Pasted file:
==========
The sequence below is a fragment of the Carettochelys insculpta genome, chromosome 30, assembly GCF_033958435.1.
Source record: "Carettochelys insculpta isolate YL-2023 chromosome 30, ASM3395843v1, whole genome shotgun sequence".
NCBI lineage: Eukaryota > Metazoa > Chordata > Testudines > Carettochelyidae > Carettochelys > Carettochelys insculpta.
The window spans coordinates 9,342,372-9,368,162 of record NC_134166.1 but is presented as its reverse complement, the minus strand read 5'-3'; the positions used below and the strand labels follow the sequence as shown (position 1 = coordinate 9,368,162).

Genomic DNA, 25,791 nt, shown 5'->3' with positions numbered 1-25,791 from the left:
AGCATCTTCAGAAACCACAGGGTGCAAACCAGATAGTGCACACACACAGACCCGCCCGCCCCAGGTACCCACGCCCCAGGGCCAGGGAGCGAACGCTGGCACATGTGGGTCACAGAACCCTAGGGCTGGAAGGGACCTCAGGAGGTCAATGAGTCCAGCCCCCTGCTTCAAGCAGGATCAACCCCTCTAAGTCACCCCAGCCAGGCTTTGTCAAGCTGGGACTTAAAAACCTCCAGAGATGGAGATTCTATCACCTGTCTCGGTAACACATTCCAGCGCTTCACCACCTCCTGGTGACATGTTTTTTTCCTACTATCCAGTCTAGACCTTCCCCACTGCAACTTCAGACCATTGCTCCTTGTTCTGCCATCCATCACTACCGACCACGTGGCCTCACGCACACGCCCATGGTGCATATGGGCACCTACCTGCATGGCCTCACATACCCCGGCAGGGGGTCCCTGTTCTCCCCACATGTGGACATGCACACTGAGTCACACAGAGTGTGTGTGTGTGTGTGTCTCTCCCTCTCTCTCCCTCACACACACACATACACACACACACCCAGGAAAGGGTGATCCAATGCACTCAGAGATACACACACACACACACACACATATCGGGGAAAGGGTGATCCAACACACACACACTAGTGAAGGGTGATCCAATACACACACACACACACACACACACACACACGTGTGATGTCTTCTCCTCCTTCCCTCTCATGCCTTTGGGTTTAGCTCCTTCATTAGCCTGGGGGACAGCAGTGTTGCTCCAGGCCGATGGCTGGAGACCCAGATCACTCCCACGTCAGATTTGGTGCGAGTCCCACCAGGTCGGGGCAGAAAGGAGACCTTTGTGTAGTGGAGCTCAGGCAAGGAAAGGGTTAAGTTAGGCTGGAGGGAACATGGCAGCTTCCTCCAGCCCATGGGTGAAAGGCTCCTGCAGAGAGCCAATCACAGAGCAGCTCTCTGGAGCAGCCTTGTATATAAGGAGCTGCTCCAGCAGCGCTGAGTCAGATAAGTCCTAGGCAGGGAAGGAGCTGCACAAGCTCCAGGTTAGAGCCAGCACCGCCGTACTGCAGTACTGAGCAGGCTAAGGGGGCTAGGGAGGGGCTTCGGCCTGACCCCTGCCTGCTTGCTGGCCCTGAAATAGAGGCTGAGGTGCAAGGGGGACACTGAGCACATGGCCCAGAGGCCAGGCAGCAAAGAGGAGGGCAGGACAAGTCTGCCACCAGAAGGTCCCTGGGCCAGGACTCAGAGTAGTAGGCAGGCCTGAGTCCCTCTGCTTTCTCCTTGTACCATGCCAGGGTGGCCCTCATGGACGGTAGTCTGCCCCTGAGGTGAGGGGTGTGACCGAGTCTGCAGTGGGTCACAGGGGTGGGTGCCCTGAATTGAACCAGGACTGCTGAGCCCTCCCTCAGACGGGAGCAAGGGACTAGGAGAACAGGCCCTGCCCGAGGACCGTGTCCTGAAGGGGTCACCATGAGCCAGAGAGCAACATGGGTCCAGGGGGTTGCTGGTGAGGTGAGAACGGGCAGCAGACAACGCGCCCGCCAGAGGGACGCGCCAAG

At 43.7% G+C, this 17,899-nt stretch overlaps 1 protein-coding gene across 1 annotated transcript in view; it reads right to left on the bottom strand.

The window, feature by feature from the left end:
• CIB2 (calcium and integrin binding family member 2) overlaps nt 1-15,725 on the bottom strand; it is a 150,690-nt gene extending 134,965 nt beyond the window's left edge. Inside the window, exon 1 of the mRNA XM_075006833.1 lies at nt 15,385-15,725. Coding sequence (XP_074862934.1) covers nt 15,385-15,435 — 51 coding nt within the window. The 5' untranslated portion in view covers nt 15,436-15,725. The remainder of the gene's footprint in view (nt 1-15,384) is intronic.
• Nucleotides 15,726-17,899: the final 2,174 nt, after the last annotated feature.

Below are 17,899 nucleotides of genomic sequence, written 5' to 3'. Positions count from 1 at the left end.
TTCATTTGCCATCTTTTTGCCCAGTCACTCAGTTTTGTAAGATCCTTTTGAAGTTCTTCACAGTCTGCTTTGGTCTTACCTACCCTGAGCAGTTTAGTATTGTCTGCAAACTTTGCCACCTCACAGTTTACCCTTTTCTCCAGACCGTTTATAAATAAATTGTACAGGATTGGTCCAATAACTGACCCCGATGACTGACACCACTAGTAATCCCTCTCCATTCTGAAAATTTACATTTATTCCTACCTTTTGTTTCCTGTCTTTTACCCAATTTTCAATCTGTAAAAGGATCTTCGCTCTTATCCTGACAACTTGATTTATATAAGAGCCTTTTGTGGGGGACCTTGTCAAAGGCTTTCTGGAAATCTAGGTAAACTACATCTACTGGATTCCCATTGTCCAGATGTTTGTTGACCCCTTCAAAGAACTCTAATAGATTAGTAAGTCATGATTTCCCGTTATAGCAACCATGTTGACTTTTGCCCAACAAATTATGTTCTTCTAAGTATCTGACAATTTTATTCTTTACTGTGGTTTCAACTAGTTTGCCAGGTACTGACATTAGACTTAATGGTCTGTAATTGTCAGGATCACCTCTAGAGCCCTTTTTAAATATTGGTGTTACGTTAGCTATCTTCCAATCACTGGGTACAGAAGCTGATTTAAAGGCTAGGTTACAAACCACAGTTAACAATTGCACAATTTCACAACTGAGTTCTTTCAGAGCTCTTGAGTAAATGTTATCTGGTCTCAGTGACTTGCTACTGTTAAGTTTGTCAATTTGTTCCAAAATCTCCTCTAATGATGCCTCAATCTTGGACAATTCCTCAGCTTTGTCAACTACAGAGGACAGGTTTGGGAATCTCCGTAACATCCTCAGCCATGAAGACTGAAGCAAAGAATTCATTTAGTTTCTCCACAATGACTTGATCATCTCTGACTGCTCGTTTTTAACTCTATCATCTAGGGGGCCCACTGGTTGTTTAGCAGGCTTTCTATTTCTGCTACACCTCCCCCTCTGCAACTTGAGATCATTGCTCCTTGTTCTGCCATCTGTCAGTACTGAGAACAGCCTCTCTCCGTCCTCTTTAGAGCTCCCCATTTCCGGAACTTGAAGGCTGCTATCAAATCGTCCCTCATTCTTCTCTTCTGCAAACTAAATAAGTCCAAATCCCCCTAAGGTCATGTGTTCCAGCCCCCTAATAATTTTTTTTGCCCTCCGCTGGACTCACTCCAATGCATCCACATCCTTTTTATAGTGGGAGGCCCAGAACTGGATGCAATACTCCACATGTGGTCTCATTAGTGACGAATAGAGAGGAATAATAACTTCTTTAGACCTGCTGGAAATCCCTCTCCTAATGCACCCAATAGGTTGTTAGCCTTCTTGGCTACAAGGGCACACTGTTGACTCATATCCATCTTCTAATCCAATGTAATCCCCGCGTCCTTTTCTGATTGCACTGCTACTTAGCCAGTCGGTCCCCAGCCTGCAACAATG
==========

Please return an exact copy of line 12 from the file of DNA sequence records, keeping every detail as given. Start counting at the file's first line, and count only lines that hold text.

TTCATTTGCCATCTTTTTGCCCAGTCACTCAGTTTTGTAAGATCCTTTTGAAGTTCTTCACAGTCTGCTTTGGTCTTACCTACCCTGAGCAGTTTAGTATTGTCTGCAAACTTTGCCACCTCACAGTTTACCCTTTTCTCCAGACCGTTTATAAATAAATTGTACAGGATTGGTCCAATAACTGACCCCGATGACTGACACCACTAGTAATCCCTCTCCATTCTGAAAATTTACATTTATTCCTACCTTTTGTTTCCTGTCTTTTACCCAATTTTCAATCTGTAAAAGGATCTTCGCTCTTATCCTGACAACTTGATTTATATAAGAGCCTTTTGTGGGGGACCTTGTCAAAGGCTTTCTGGAAATCTAGGTAAACTACATCTACTGGATTCCCATTGTCCAGATGTTTGTTGACCCCTTCAAAGAACTCTAATAGATTAGTAAGTCATGATTTCCCGTTATAGCAACCATGTTGACTTTTGCCCAACAAATTATGTTCTTCTAAGTATCTGACAATTTTATTCTTTACTGTGGTTTCAACTAGTTTGCCAGGTACTGACATTAGACTTAATGGTCTGTAATTGTCAGGATCACCTCTAGAGCCCTTTTTAAATATTGGTGTTACGTTAGCTATCTTCCAATCACTGGGTACAGAAGCTGATTTAAAGGCTAGGTTACAAACCACAGTTAACAATTGCACAATTTCACAACTGAGTTCTTTCAGAGCTCTTGAGTAAATGTTATCTGGTCTCAGTGACTTGCTACTGTTAAGTTTGTCAATTTGTTCCAAAATCTCCTCTAATGATGCCTCAATCTTGGACAATTCCTCAGCTTTGTCAACTACAGAGGACAGGTTTGGGAATCTCCGTAACATCCTCAGCCATGAAGACTGAAGCAAAGAATTCATTTAGTTTCTCCACAATGACTTGATCATCTCTGACTGCTCGTTTTTAACTCTATCATCTAGGGGGCCCACTGGTTGTTTAGCAGGCTTTCTATTTCTGCTACACCTCCCCCTCTGCAACTTGAGATCATTGCTCCTTGTTCTGCCATCTGTCAGTACTGAGAACAGCCTCTCTCCGTCCTCTTTAGAGCTCCCCATTTCCGGAACTTGAAGGCTGCTATCAAATCGTCCCTCATTCTTCTCTTCTGCAAACTAAATAAGTCCAAATCCCCCTAAGGTCATGTGTTCCAGCCCCCTAATAATTTTTTTTGCCCTCCGCTGGACTCACTCCAATGCATCCACATCCTTTTTATAGTGGGAGGCCCAGAACTGGATGCAATACTCCACATGTGGTCTCATTAGTGACGAATAGAGAGGAATAATAACTTCTTTAGACCTGCTGGAAATCCCTCTCCTAATGCACCCAATAGGTTGTTAGCCTTCTTGGCTACAAGGGCACACTGTTGACTCATATCCATCTTCTAATCCAATGTAATCCCCGCGTCCTTTTCTGATTGCACTGCTACTTAGCCAGTCGGTCCCCAGCCTGCAACAATG